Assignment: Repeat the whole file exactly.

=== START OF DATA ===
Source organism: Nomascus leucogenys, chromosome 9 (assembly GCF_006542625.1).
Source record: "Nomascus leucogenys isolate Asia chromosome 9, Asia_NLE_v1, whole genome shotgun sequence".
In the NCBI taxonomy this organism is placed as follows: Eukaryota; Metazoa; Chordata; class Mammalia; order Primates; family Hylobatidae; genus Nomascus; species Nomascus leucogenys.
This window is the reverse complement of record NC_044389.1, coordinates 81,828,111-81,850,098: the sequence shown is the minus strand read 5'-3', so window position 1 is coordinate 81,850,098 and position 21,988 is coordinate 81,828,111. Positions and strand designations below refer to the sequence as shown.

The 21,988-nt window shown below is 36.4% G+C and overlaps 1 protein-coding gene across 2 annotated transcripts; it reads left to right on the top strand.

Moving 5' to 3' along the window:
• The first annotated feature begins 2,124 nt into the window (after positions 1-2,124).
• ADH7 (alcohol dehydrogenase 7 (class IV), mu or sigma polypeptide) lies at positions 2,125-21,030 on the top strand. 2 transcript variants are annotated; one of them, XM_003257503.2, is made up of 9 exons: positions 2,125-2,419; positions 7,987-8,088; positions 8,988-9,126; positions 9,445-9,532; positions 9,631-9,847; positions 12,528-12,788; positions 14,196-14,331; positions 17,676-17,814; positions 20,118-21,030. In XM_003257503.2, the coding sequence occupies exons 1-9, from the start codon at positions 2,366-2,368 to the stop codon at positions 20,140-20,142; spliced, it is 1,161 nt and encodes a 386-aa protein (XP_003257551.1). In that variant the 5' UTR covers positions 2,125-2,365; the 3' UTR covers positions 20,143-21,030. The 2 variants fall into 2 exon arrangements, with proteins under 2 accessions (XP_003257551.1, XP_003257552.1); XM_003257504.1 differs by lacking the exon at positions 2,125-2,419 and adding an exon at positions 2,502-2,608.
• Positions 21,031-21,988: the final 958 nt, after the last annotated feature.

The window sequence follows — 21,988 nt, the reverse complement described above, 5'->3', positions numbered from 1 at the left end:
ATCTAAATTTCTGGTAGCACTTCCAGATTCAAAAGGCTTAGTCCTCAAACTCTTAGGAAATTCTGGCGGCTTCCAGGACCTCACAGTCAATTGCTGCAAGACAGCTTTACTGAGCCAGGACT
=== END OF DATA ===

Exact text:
Source organism: Nomascus leucogenys, chromosome 9 (assembly GCF_006542625.1).
Source record: "Nomascus leucogenys isolate Asia chromosome 9, Asia_NLE_v1, whole genome shotgun sequence".
In the NCBI taxonomy this organism is placed as follows: Eukaryota; Metazoa; Chordata; class Mammalia; order Primates; family Hylobatidae; genus Nomascus; species Nomascus leucogenys.
This window is the reverse complement of record NC_044389.1, coordinates 81,828,111-81,850,098: the sequence shown is the minus strand read 5'-3', so window position 1 is coordinate 81,850,098 and position 21,988 is coordinate 81,828,111. Positions and strand designations below refer to the sequence as shown.

The 21,988-nt window shown below is 36.4% G+C and overlaps 1 protein-coding gene across 2 annotated transcripts; it reads left to right on the top strand.

Moving 5' to 3' along the window:
• The first annotated feature begins 2,124 nt into the window (after positions 1-2,124).
• ADH7 (alcohol dehydrogenase 7 (class IV), mu or sigma polypeptide) lies at positions 2,125-21,030 on the top strand. 2 transcript variants are annotated; one of them, XM_003257503.2, is made up of 9 exons: positions 2,125-2,419; positions 7,987-8,088; positions 8,988-9,126; positions 9,445-9,532; positions 9,631-9,847; positions 12,528-12,788; positions 14,196-14,331; positions 17,676-17,814; positions 20,118-21,030. In XM_003257503.2, the coding sequence occupies exons 1-9, from the start codon at positions 2,366-2,368 to the stop codon at positions 20,140-20,142; spliced, it is 1,161 nt and encodes a 386-aa protein (XP_003257551.1). In that variant the 5' UTR covers positions 2,125-2,365; the 3' UTR covers positions 20,143-21,030. The 2 variants fall into 2 exon arrangements, with proteins under 2 accessions (XP_003257551.1, XP_003257552.1); XM_003257504.1 differs by lacking the exon at positions 2,125-2,419 and adding an exon at positions 2,502-2,608.
• Positions 21,031-21,988: the final 958 nt, after the last annotated feature.

The window sequence follows — 21,988 nt, the reverse complement described above, 5'->3', positions numbered from 1 at the left end:
ATCTAAATTTCTGGTAGCACTTCCAGATTCAAAAGGCTTAGTCCTCAAACTCTTAGGAAATTCTGGCGGCTTCCAGGACCTCACAGTCAATTGCTGCAAGACAGCTTTACTGAGCCAGGACT